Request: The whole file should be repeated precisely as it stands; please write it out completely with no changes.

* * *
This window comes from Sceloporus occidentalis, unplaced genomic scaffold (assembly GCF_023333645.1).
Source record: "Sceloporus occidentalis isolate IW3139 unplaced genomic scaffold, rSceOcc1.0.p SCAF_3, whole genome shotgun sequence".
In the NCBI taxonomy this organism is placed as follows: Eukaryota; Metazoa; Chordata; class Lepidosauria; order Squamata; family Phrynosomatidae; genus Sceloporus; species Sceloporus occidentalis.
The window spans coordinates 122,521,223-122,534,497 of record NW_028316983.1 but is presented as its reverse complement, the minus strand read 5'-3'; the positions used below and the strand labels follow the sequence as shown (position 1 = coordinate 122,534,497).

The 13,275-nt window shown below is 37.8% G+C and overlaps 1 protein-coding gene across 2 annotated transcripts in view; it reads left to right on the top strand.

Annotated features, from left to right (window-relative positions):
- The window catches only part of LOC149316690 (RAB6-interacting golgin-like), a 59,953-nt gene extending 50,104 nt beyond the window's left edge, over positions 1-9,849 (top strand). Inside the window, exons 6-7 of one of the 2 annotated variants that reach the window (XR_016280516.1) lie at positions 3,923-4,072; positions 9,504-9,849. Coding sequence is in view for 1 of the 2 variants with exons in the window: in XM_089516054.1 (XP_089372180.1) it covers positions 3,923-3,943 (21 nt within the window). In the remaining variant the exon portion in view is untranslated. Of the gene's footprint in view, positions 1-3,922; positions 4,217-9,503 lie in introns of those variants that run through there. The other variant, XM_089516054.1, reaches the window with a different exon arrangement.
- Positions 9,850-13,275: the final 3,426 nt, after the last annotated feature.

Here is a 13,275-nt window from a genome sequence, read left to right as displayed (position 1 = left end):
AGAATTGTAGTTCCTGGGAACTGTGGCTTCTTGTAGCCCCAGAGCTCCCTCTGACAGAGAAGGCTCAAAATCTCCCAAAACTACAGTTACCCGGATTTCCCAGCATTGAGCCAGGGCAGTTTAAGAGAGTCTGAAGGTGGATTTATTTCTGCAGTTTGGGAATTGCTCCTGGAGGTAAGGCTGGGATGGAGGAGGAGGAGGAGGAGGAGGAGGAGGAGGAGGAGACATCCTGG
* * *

This window comes from Sceloporus occidentalis, unplaced genomic scaffold (assembly GCF_023333645.1).
Source record: "Sceloporus occidentalis isolate IW3139 unplaced genomic scaffold, rSceOcc1.0.p SCAF_3, whole genome shotgun sequence".
In the NCBI taxonomy this organism is placed as follows: Eukaryota; Metazoa; Chordata; class Lepidosauria; order Squamata; family Phrynosomatidae; genus Sceloporus; species Sceloporus occidentalis.
The window spans coordinates 122,521,223-122,534,497 of record NW_028316983.1 but is presented as its reverse complement, the minus strand read 5'-3'; the positions used below and the strand labels follow the sequence as shown (position 1 = coordinate 122,534,497).

The 13,275-nt window shown below is 37.8% G+C and overlaps 1 protein-coding gene across 2 annotated transcripts in view; it reads left to right on the top strand.

Annotated features, from left to right (window-relative positions):
- The window catches only part of LOC149316690 (RAB6-interacting golgin-like), a 59,953-nt gene extending 50,104 nt beyond the window's left edge, over positions 1-9,849 (top strand). Inside the window, exons 6-7 of one of the 2 annotated variants that reach the window (XR_016280516.1) lie at positions 3,923-4,072; positions 9,504-9,849. Coding sequence is in view for 1 of the 2 variants with exons in the window: in XM_089516054.1 (XP_089372180.1) it covers positions 3,923-3,943 (21 nt within the window). In the remaining variant the exon portion in view is untranslated. Of the gene's footprint in view, positions 1-3,922; positions 4,217-9,503 lie in introns of those variants that run through there. The other variant, XM_089516054.1, reaches the window with a different exon arrangement.
- Positions 9,850-13,275: the final 3,426 nt, after the last annotated feature.

Here is a 13,275-nt window from a genome sequence, read left to right as displayed (position 1 = left end):
AGAATTGTAGTTCCTGGGAACTGTGGCTTCTTGTAGCCCCAGAGCTCCCTCTGACAGAGAAGGCTCAAAATCTCCCAAAACTACAGTTACCCGGATTTCCCAGCATTGAGCCAGGGCAGTTTAAGAGAGTCTGAAGGTGGATTTATTTCTGCAGTTTGGGAATTGCTCCTGGAGGTAAGGCTGGGATGGAGGAGGAGGAGGAGGAGGAGGAGGAGGAGGAGGAGACATCCTGG